China Allows Tangshan Steel Mills to Operate at 70% Capacity
Global Times reported that furnaces in all major steel mills in Tangshan in North China's Hebei Province are firing again, which they plan to maintain until the end of the year. However, with China's continued pursuit of carbon emissions reductions, the furnaces are kept at 70% of capacity, except for those that meet the most stringent emissions standards. The move is seen as a relaxation from a more stringent production curb imposed earlier, which limited many steel mills to keeping their output at 50%, as the government balances strong demand for steel from a recovering economy and its environmental commitment.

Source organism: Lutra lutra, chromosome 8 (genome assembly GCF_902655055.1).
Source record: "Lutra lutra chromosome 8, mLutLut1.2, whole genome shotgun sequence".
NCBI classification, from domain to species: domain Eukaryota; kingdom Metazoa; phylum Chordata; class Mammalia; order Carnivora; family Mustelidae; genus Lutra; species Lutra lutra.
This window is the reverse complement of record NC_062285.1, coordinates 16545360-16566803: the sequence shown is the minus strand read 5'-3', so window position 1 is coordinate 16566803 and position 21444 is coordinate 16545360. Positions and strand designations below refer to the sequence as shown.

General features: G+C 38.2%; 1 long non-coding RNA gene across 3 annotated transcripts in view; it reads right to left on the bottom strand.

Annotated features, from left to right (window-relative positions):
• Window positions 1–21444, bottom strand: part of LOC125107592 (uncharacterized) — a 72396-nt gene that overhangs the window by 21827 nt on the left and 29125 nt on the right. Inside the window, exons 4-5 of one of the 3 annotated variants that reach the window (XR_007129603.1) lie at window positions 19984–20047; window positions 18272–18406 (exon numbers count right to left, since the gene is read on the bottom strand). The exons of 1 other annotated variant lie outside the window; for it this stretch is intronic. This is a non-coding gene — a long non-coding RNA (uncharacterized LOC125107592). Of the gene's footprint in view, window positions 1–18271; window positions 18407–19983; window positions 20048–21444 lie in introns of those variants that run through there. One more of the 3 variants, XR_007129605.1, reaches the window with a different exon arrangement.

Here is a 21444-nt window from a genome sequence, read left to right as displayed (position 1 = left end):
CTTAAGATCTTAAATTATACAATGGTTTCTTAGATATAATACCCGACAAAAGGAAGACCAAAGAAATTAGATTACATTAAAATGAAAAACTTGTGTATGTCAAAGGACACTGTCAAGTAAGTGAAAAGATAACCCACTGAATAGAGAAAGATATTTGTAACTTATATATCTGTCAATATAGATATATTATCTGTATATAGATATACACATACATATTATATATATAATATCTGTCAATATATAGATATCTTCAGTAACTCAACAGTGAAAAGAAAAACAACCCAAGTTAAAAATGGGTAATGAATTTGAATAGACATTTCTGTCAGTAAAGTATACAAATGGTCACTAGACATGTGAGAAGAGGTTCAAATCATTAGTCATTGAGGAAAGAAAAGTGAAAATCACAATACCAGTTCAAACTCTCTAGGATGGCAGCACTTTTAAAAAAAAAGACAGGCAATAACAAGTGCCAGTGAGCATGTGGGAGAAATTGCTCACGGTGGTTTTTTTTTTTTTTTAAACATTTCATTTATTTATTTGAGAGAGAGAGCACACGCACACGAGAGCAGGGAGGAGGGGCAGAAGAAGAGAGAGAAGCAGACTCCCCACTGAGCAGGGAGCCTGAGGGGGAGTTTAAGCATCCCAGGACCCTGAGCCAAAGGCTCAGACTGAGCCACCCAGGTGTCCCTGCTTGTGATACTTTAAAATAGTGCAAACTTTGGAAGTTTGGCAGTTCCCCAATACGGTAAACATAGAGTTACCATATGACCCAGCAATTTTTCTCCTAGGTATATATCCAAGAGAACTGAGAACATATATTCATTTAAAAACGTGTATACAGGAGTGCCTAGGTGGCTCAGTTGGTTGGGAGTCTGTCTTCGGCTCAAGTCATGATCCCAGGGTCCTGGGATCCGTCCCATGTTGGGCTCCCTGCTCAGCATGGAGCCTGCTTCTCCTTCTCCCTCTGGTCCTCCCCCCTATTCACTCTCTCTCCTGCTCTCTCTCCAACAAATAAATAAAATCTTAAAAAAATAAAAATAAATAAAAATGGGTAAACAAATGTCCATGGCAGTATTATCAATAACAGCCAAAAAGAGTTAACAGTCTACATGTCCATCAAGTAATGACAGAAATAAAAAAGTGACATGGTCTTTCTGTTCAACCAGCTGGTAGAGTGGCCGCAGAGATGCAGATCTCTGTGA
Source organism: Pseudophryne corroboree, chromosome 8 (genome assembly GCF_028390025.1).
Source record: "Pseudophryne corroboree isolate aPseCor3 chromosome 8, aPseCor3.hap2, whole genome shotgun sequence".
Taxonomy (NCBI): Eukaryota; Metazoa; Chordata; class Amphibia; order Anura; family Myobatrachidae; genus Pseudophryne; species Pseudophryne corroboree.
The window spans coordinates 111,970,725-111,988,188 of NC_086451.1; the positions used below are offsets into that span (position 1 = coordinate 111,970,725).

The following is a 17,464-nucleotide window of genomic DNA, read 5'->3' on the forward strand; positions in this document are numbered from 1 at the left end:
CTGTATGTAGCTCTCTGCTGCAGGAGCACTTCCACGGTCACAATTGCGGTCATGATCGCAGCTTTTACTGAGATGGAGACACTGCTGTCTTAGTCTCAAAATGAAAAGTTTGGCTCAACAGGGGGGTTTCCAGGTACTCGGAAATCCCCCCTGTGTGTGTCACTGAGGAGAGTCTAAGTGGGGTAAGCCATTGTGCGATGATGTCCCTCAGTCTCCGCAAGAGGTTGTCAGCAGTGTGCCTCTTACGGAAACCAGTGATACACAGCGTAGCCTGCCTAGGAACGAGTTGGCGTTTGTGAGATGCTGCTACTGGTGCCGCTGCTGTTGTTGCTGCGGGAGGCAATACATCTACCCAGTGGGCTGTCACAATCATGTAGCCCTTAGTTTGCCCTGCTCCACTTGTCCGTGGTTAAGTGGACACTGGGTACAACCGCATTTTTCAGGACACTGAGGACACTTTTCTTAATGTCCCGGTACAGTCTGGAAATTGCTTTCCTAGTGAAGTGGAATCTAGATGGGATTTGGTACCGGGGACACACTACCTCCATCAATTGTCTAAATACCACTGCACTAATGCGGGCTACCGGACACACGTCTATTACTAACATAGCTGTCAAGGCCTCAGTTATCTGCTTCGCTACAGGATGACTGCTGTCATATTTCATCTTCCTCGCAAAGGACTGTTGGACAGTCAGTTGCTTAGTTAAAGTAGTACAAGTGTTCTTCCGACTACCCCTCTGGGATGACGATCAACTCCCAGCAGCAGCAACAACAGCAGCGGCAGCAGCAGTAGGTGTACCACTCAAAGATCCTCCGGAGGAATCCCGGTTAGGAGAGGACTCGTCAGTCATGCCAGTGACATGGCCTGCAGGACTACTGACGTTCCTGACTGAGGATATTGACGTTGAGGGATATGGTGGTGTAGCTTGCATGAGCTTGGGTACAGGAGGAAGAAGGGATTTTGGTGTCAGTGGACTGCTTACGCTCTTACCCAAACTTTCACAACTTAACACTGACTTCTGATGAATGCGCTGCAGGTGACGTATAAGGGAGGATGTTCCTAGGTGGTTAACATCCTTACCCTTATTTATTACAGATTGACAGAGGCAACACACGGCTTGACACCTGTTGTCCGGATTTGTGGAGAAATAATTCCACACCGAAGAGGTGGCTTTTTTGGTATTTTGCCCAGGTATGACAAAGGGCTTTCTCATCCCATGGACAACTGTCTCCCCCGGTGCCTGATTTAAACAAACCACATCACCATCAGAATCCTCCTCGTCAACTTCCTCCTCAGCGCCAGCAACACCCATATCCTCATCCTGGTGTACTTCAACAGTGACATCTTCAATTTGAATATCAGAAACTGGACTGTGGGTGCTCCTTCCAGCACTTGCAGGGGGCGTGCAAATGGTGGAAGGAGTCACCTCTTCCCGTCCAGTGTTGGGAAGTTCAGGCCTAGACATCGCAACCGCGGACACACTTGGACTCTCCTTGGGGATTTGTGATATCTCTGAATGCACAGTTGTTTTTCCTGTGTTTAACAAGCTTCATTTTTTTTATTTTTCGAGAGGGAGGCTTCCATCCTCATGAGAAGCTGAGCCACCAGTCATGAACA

However, considering an uptick in steel production in the first half of this year and the China's goal of not increasing steel output on an annual basis, Chinese crude steel output needs be slashed by some 60 million tonnes in the second half of 2021. Beijing Lange Steel Information Research Center Research Director Mr Wang Guoqing told the Global Times that “Steel mills will have to avoid producing about 60 million tonnes of crude steel in the second half, so as to maintain a commitment of not increasing crude steel output from the 2020 level. The production curbs in Tangshan, which started in March this year, could slash crude steel production by 34 million tonnes a year. Besides Tangshan in Hebei, other steel-producing provinces including East China's Anhui and Shandong and Northwest China's Gansu are all facing output reduction targets.”
In the first five months, China's crude steel output reached 473 million tonnes, up 13.9% YoY, contrary to stated Chinese government goal of not seeing an annual rise in crude steel production for 2021.